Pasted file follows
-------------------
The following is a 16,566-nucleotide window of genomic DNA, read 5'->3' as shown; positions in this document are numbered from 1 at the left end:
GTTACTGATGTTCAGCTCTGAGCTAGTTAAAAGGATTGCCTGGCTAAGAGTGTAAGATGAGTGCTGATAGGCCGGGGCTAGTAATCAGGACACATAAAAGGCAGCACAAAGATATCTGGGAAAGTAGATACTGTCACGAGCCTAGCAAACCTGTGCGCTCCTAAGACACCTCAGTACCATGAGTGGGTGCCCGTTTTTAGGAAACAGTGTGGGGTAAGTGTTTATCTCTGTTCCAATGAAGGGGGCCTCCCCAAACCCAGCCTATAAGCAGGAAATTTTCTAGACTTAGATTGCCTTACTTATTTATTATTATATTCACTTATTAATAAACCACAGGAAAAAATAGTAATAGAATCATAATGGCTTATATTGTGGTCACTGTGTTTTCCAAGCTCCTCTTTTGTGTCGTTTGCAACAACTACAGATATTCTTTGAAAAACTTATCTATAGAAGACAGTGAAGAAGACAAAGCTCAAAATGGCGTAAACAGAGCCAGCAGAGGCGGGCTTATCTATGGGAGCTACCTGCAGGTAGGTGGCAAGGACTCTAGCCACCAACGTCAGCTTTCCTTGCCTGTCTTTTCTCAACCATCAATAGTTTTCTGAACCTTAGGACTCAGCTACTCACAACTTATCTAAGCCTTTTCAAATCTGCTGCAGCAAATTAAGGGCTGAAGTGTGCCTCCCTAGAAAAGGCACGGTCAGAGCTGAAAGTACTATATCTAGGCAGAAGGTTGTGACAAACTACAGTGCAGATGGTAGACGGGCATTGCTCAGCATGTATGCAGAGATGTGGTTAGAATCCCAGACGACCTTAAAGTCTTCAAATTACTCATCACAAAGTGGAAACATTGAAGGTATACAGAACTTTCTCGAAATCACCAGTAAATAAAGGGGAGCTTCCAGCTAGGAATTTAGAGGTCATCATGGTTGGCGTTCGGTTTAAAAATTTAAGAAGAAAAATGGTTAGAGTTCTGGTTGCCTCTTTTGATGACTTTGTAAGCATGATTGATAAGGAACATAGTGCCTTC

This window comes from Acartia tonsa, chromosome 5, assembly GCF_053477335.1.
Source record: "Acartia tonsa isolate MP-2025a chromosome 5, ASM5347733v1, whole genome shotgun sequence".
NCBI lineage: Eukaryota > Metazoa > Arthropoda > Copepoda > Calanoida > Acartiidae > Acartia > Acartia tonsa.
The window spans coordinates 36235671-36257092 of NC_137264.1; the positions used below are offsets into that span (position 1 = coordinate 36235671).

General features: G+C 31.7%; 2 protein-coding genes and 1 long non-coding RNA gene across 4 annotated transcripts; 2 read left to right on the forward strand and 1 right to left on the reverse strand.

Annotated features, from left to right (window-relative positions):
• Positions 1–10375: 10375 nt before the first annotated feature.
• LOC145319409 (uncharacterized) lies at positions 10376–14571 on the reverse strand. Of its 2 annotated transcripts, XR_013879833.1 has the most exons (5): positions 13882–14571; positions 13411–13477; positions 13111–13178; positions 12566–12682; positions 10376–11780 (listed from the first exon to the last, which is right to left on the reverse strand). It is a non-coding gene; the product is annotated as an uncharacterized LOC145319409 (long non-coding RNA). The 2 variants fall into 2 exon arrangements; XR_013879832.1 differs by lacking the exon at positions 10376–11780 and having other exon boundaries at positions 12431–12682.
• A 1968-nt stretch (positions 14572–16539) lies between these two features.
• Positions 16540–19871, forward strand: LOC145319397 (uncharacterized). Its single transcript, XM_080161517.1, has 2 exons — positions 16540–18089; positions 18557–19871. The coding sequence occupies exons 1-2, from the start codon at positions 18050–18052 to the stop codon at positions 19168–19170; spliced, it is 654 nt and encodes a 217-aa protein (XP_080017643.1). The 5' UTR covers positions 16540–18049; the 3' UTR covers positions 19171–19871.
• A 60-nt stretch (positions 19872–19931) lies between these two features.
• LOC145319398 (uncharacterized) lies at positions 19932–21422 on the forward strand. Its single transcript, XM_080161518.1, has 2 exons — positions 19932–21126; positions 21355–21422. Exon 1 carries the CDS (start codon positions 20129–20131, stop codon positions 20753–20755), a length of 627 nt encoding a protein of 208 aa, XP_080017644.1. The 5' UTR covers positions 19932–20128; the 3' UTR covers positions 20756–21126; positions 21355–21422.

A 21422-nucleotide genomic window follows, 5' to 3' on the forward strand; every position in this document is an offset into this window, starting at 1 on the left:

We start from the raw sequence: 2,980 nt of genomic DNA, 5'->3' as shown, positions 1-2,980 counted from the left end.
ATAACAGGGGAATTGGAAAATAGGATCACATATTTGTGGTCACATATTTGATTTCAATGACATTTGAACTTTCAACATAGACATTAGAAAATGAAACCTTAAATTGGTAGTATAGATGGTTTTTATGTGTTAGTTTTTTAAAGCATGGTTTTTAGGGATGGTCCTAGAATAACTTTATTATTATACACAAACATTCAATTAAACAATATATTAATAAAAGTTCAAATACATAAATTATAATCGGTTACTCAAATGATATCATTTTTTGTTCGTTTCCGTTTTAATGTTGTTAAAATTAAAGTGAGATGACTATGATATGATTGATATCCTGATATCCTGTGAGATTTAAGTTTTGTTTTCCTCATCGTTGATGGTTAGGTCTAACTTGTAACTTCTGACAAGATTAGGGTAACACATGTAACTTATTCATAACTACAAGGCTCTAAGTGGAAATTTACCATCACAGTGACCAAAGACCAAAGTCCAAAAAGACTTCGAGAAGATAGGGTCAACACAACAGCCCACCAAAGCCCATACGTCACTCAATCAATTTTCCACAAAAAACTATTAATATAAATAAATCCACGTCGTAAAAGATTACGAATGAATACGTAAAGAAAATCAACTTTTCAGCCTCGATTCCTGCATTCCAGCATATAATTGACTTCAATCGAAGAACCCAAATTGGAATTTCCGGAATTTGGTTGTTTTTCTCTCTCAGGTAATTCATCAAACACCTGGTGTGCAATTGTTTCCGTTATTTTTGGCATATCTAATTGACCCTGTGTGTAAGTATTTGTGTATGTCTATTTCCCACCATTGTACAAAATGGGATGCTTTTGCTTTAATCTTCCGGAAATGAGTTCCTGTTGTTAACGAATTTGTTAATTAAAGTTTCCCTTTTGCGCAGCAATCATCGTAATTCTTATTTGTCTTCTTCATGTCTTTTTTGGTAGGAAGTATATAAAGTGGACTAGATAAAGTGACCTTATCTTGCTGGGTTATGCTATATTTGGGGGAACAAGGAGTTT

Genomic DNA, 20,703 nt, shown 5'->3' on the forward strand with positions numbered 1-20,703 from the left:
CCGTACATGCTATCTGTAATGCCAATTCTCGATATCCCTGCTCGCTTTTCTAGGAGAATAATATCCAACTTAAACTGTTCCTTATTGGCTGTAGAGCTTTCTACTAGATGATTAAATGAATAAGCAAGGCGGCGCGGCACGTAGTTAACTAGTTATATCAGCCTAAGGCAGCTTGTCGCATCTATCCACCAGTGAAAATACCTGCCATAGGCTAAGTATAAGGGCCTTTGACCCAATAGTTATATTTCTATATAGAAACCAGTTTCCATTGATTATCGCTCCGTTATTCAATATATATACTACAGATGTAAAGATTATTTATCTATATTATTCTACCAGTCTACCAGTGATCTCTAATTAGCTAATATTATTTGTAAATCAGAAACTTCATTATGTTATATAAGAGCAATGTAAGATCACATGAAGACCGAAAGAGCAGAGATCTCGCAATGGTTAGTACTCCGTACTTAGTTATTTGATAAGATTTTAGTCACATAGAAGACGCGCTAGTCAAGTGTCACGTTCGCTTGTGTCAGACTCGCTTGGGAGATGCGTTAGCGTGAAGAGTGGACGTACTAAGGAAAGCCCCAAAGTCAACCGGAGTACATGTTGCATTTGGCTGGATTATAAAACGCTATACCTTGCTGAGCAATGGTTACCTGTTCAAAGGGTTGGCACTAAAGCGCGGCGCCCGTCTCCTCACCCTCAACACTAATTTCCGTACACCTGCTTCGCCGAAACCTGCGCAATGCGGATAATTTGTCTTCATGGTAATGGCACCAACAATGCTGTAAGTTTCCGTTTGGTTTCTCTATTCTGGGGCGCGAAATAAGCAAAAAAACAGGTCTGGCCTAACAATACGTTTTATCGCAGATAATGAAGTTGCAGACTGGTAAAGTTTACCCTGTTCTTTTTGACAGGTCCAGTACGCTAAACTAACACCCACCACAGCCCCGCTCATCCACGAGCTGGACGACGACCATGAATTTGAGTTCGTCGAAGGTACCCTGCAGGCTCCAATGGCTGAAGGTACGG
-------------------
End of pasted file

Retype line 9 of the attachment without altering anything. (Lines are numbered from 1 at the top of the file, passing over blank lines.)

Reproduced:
• Positions 1–10375: 10375 nt before the first annotated feature.